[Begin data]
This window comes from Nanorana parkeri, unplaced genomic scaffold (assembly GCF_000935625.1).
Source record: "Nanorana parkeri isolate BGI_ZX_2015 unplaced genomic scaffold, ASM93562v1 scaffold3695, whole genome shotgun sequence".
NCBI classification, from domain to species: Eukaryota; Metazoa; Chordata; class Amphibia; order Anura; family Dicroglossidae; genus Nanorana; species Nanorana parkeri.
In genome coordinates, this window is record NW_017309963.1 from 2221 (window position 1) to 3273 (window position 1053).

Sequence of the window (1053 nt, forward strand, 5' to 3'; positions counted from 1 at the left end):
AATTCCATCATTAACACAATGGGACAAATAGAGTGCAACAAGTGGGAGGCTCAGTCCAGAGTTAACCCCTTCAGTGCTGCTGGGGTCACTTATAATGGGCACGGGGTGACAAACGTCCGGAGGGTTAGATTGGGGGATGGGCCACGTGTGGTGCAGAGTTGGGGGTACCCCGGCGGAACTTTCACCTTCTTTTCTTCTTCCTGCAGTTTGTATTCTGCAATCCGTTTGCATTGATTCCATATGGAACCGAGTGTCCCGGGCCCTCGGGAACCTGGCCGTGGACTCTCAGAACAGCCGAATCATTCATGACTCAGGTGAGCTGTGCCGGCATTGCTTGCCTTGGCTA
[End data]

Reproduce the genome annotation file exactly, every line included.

This window comes from Nanorana parkeri, unplaced genomic scaffold (assembly GCF_000935625.1).
Source record: "Nanorana parkeri isolate BGI_ZX_2015 unplaced genomic scaffold, ASM93562v1 scaffold3695, whole genome shotgun sequence".
NCBI classification, from domain to species: Eukaryota; Metazoa; Chordata; class Amphibia; order Anura; family Dicroglossidae; genus Nanorana; species Nanorana parkeri.
In genome coordinates, this window is record NW_017309963.1 from 2221 (window position 1) to 3273 (window position 1053).

Sequence of the window (1053 nt, forward strand, 5' to 3'; positions counted from 1 at the left end):
AATTCCATCATTAACACAATGGGACAAATAGAGTGCAACAAGTGGGAGGCTCAGTCCAGAGTTAACCCCTTCAGTGCTGCTGGGGTCACTTATAATGGGCACGGGGTGACAAACGTCCGGAGGGTTAGATTGGGGGATGGGCCACGTGTGGTGCAGAGTTGGGGGTACCCCGGCGGAACTTTCACCTTCTTTTCTTCTTCCTGCAGTTTGTATTCTGCAATCCGTTTGCATTGATTCCATATGGAACCGAGTGTCCCGGGCCCTCGGGAACCTGGCCGTGGACTCTCAGAACAGCCGAATCATTCATGACTCAGGTGAGCTGTGCCGGCATTGCTTGCCTTGGCTA